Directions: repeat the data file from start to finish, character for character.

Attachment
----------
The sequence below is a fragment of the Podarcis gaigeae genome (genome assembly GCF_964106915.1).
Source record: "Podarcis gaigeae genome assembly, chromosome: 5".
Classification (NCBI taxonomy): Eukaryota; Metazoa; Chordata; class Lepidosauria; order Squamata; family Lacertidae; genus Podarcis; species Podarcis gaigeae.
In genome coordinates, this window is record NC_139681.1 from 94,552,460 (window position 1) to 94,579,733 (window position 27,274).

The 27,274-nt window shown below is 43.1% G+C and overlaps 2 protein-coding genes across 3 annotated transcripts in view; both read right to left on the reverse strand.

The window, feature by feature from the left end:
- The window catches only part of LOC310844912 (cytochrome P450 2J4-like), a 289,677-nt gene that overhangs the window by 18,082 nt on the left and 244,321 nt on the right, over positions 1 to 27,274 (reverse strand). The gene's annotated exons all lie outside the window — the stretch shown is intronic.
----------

The sequence below is a fragment of the Podarcis gaigeae genome (genome assembly GCF_964106915.1).
Source record: "Podarcis gaigeae genome assembly, chromosome: 5".
Classification (NCBI taxonomy): Eukaryota; Metazoa; Chordata; class Lepidosauria; order Squamata; family Lacertidae; genus Podarcis; species Podarcis gaigeae.
In genome coordinates, this window is record NC_139681.1 from 94,552,460 (window position 1) to 94,579,733 (window position 27,274).

The 27,274-nt window shown below is 43.1% G+C and overlaps 2 protein-coding genes across 3 annotated transcripts in view; both read right to left on the reverse strand.

The window, feature by feature from the left end:
- The window catches only part of LOC310844912 (cytochrome P450 2J4-like), a 289,677-nt gene that overhangs the window by 18,082 nt on the left and 244,321 nt on the right, over positions 1 to 27,274 (reverse strand). The gene's annotated exons all lie outside the window — the stretch shown is intronic.